News

Man awarded $750K in loss of Einstein letters

Wildfire at Henry W. Coe State Park destroyed original documents by Albert Einstein

A man who lost valuable letters from Albert Einstein in a wildfire at Henry W. Coe State Park four years ago was awarded $750,000 in damages in civil court.

Dan Straus, a chemistry professor who filed the suit in August 2008, Wednesday said he would trade in the money for the papers, but is happy he can finally move on.

"I'll never have the papers back," Straus said. "If I could have what was burned, versus the settlement, I'd have the papers. What it means to me now is maybe I can stop thinking about it so much."

The letters contained mathematical formulas that Einstein had written to Straus' father, Ernst, a friend and colleague of Einstein's at Princeton University. All that remains from the collection of Einstein's papers is a poem that Einstein wrote to Straus' parents 11 days after Straus was born and which was given to him when he was young.

It was the only document that Straus had kept at home at the time. The rest Straus had stored in a fire-resistant safe inside a travel trailer at the state park, where on Sept. 3, 2007, a fast-moving fire burned down the trailer, along with the papers, two small cabins, a deck and woodshed.

In total, the Lick Fire, named after the University of California's Lick Observatory at Mt. Hamilton in Santa Clara County, burned a total of 47,760 acres and destroyed four residential units and 20 outbuildings, according to Cal Fire. It was found that Margaret Pavese had illegally lit paper plates in a burn barrel on a property owned by her husband, Lawrence, and her father-in-law, Ernest, outside the park.

On Friday, following a weeklong trial, a Santa Clara County jury held Margaret Pavese, along with her husband and father-in-law, liable for the loss of the papers. In 2009, Margaret Pavese paid Straus $40,000 for the loss of his cabins, deck and woodshed.

Straus said he plans to use some of the money to pay his legal fees and the college expenses for a woman who took care of his mother before she died. He said he would share the rest with his 21-year-old niece, Emily, a hairdresser in Wichita, Kan., and his 18-year-old nephew, Ben, an art student in Santa Rosa.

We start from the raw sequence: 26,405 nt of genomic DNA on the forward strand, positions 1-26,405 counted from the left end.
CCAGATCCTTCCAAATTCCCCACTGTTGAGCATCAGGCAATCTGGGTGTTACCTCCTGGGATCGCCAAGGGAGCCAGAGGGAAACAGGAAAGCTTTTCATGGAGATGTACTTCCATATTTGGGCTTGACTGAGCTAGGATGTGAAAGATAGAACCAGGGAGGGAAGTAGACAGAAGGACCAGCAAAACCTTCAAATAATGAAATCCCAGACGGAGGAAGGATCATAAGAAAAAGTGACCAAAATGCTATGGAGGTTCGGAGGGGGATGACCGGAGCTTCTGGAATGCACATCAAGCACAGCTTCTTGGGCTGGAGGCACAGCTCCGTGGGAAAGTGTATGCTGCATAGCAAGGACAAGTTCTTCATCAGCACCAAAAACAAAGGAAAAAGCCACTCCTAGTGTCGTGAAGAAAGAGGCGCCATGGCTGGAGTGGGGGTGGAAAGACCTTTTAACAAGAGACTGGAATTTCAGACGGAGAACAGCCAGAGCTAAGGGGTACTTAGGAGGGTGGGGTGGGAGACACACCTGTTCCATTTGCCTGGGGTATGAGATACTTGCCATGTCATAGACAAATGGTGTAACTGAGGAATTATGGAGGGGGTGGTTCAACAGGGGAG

— Bay City News Service

Comments

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Posted by Joyce
a resident of Duveneck/St. Francis
on Jul 7, 2011 at 10:47 am

So sad to know that documents even in a fire "resistant-safe" is not really safe. I keep so many sentimental items, not necessarily very expensive. Like Professor Strauss said that he doesn't care about the money those documents had much more sentimental value!

So basically no place is totally safe :-(. Hind sight, is it safe to say if you have some documents of that great value better to loan 'em to some museum for display. You'll earn some money & keep the documents safe at the same time. Just a thought, what if I end up collecting or having things with great value and purpose.


Like this comment
Posted by In a Shack?
a resident of Mountain View
on Jul 7, 2011 at 10:54 am

Why was he storing such valuable papers in a shack in the widerness? Even if they were in a "fire resistent" safe, they were at terrible risk being stored so poorly.
They should have been properly conserved in a controlled environment in a secured building such as a museum. If he wanted to consult them, he should have kept copies around for that purpose.
I realize that they were "personal" documents, but such important artifacts are truely the property of humanity, and should have been treated as the treasures they were.


Like this comment
Posted by moi
a resident of Another Palo Alto neighborhood
on Jul 7, 2011 at 11:24 am

It's all relative.


Like this comment
Posted by Steve C
a resident of Menlo Park
on Jul 7, 2011 at 11:32 am

Wow, such valuable documents stored so carelessly. What a shame. I wouldn't spend that money until it's in the bank. It's one thing to have a court award an amount, another thing to actually be able to collect it.


Like this comment
Posted by Sic-Transit-Gloria-Mundi
a resident of Another Palo Alto neighborhood
on Jul 7, 2011 at 1:49 pm

No copies? This guy clearly was not the best person to be in possession of these documents.


Like this comment
Posted by Hard Money
a resident of Community Center
on Jul 7, 2011 at 3:36 pm

I understand this part: "Margaret Pavese had illegally lit paper plates in a burn barrel" action=conquences. But how is it that the husband and father-in-law, liable for the loss of the papers?

Did they tell her to start the fire?
More data please.
Also who will be paying the judgment, these people personally or someone else?


Like this comment
Posted by Walter_E_Wallis
a resident of Midtown
on Jul 8, 2011 at 4:29 pm

Walter_E_Wallis is a registered user.

Why was this not covered by insurance?


Sorry, but further commenting on this topic has been closed.

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